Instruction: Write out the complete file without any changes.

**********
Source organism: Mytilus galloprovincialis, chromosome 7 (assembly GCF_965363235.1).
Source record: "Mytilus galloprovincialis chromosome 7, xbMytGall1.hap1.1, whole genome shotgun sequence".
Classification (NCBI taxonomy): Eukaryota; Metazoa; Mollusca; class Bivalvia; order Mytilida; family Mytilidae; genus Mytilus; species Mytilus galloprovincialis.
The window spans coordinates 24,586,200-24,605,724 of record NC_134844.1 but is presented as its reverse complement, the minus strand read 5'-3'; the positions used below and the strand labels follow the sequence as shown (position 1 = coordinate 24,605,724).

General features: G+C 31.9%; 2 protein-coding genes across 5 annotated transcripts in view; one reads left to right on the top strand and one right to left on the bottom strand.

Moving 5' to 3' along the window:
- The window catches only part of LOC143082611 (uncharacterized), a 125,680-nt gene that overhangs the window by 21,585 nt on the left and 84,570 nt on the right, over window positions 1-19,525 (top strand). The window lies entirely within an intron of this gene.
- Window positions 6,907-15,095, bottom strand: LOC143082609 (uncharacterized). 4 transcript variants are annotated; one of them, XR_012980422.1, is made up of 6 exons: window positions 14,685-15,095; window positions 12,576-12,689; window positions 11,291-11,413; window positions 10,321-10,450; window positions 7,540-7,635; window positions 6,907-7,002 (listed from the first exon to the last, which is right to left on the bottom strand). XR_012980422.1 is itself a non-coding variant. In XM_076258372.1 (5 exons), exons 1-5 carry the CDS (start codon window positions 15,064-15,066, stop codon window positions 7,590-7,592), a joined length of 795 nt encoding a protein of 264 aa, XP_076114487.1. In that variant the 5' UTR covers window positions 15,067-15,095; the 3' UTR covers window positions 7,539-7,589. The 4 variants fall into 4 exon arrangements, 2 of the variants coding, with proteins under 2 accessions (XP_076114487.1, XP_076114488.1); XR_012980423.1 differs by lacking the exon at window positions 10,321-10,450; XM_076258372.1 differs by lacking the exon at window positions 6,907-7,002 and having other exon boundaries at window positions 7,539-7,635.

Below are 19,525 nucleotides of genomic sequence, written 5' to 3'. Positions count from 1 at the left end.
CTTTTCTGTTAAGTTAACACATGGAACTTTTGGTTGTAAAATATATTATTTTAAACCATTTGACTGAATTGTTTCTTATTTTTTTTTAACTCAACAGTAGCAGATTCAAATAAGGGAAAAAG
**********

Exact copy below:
Source organism: Mytilus galloprovincialis, chromosome 7 (assembly GCF_965363235.1).
Source record: "Mytilus galloprovincialis chromosome 7, xbMytGall1.hap1.1, whole genome shotgun sequence".
Classification (NCBI taxonomy): Eukaryota; Metazoa; Mollusca; class Bivalvia; order Mytilida; family Mytilidae; genus Mytilus; species Mytilus galloprovincialis.
The window spans coordinates 24,586,200-24,605,724 of record NC_134844.1 but is presented as its reverse complement, the minus strand read 5'-3'; the positions used below and the strand labels follow the sequence as shown (position 1 = coordinate 24,605,724).

General features: G+C 31.9%; 2 protein-coding genes across 5 annotated transcripts in view; one reads left to right on the top strand and one right to left on the bottom strand.

Moving 5' to 3' along the window:
- The window catches only part of LOC143082611 (uncharacterized), a 125,680-nt gene that overhangs the window by 21,585 nt on the left and 84,570 nt on the right, over window positions 1-19,525 (top strand). The window lies entirely within an intron of this gene.
- Window positions 6,907-15,095, bottom strand: LOC143082609 (uncharacterized). 4 transcript variants are annotated; one of them, XR_012980422.1, is made up of 6 exons: window positions 14,685-15,095; window positions 12,576-12,689; window positions 11,291-11,413; window positions 10,321-10,450; window positions 7,540-7,635; window positions 6,907-7,002 (listed from the first exon to the last, which is right to left on the bottom strand). XR_012980422.1 is itself a non-coding variant. In XM_076258372.1 (5 exons), exons 1-5 carry the CDS (start codon window positions 15,064-15,066, stop codon window positions 7,590-7,592), a joined length of 795 nt encoding a protein of 264 aa, XP_076114487.1. In that variant the 5' UTR covers window positions 15,067-15,095; the 3' UTR covers window positions 7,539-7,589. The 4 variants fall into 4 exon arrangements, 2 of the variants coding, with proteins under 2 accessions (XP_076114487.1, XP_076114488.1); XR_012980423.1 differs by lacking the exon at window positions 10,321-10,450; XM_076258372.1 differs by lacking the exon at window positions 6,907-7,002 and having other exon boundaries at window positions 7,539-7,635.

Below are 19,525 nucleotides of genomic sequence, written 5' to 3'. Positions count from 1 at the left end.
CTTTTCTGTTAAGTTAACACATGGAACTTTTGGTTGTAAAATATATTATTTTAAACCATTTGACTGAATTGTTTCTTATTTTTTTTTAACTCAACAGTAGCAGATTCAAATAAGGGAAAAAG